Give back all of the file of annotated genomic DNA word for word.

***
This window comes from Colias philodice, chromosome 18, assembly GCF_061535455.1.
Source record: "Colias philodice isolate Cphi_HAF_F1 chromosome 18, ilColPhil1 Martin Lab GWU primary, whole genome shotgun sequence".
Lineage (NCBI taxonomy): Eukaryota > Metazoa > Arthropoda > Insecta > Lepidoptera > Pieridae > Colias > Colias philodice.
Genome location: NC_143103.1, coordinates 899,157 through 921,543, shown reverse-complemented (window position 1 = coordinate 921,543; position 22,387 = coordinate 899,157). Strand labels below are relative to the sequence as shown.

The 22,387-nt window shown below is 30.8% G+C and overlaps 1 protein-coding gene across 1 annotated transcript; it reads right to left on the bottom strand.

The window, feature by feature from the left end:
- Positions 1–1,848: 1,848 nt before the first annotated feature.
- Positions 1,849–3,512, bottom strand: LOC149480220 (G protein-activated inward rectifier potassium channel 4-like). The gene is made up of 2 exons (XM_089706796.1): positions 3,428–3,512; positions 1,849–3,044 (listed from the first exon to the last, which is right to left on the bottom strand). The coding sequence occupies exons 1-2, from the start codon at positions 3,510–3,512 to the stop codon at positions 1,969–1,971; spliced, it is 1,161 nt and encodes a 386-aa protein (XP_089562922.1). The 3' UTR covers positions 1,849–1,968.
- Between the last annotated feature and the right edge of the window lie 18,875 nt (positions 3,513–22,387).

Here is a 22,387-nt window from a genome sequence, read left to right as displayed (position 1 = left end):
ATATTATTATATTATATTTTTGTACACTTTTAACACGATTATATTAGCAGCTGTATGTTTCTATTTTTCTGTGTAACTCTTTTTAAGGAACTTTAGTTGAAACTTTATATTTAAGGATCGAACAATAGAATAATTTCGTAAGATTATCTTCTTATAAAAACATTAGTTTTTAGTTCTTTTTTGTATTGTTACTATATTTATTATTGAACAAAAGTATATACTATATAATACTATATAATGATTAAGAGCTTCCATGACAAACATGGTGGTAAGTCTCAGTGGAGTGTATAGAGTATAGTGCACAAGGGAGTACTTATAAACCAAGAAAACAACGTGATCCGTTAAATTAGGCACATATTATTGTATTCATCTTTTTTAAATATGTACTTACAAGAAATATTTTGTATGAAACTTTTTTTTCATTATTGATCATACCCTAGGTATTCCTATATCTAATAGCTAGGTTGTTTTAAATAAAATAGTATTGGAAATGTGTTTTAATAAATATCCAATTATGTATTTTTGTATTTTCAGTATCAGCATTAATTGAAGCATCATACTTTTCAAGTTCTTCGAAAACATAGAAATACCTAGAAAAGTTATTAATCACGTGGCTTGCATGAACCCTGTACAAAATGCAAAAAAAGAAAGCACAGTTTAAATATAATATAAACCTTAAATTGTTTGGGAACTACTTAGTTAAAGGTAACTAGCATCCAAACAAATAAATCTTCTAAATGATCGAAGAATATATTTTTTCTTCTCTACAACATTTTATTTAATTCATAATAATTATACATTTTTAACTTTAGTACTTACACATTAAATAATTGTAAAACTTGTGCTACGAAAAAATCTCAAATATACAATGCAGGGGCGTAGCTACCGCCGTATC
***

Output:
This window comes from Colias philodice, chromosome 18, assembly GCF_061535455.1.
Source record: "Colias philodice isolate Cphi_HAF_F1 chromosome 18, ilColPhil1 Martin Lab GWU primary, whole genome shotgun sequence".
Lineage (NCBI taxonomy): Eukaryota > Metazoa > Arthropoda > Insecta > Lepidoptera > Pieridae > Colias > Colias philodice.
Genome location: NC_143103.1, coordinates 899,157 through 921,543, shown reverse-complemented (window position 1 = coordinate 921,543; position 22,387 = coordinate 899,157). Strand labels below are relative to the sequence as shown.

The 22,387-nt window shown below is 30.8% G+C and overlaps 1 protein-coding gene across 1 annotated transcript; it reads right to left on the bottom strand.

The window, feature by feature from the left end:
- Positions 1–1,848: 1,848 nt before the first annotated feature.
- Positions 1,849–3,512, bottom strand: LOC149480220 (G protein-activated inward rectifier potassium channel 4-like). The gene is made up of 2 exons (XM_089706796.1): positions 3,428–3,512; positions 1,849–3,044 (listed from the first exon to the last, which is right to left on the bottom strand). The coding sequence occupies exons 1-2, from the start codon at positions 3,510–3,512 to the stop codon at positions 1,969–1,971; spliced, it is 1,161 nt and encodes a 386-aa protein (XP_089562922.1). The 3' UTR covers positions 1,849–1,968.
- Between the last annotated feature and the right edge of the window lie 18,875 nt (positions 3,513–22,387).

Here is a 22,387-nt window from a genome sequence, read left to right as displayed (position 1 = left end):
ATATTATTATATTATATTTTTGTACACTTTTAACACGATTATATTAGCAGCTGTATGTTTCTATTTTTCTGTGTAACTCTTTTTAAGGAACTTTAGTTGAAACTTTATATTTAAGGATCGAACAATAGAATAATTTCGTAAGATTATCTTCTTATAAAAACATTAGTTTTTAGTTCTTTTTTGTATTGTTACTATATTTATTATTGAACAAAAGTATATACTATATAATACTATATAATGATTAAGAGCTTCCATGACAAACATGGTGGTAAGTCTCAGTGGAGTGTATAGAGTATAGTGCACAAGGGAGTACTTATAAACCAAGAAAACAACGTGATCCGTTAAATTAGGCACATATTATTGTATTCATCTTTTTTAAATATGTACTTACAAGAAATATTTTGTATGAAACTTTTTTTTCATTATTGATCATACCCTAGGTATTCCTATATCTAATAGCTAGGTTGTTTTAAATAAAATAGTATTGGAAATGTGTTTTAATAAATATCCAATTATGTATTTTTGTATTTTCAGTATCAGCATTAATTGAAGCATCATACTTTTCAAGTTCTTCGAAAACATAGAAATACCTAGAAAAGTTATTAATCACGTGGCTTGCATGAACCCTGTACAAAATGCAAAAAAAGAAAGCACAGTTTAAATATAATATAAACCTTAAATTGTTTGGGAACTACTTAGTTAAAGGTAACTAGCATCCAAACAAATAAATCTTCTAAATGATCGAAGAATATATTTTTTCTTCTCTACAACATTTTATTTAATTCATAATAATTATACATTTTTAACTTTAGTACTTACACATTAAATAATTGTAAAACTTGTGCTACGAAAAAATCTCAAATATACAATGCAGGGGCGTAGCTACCGCCGTATC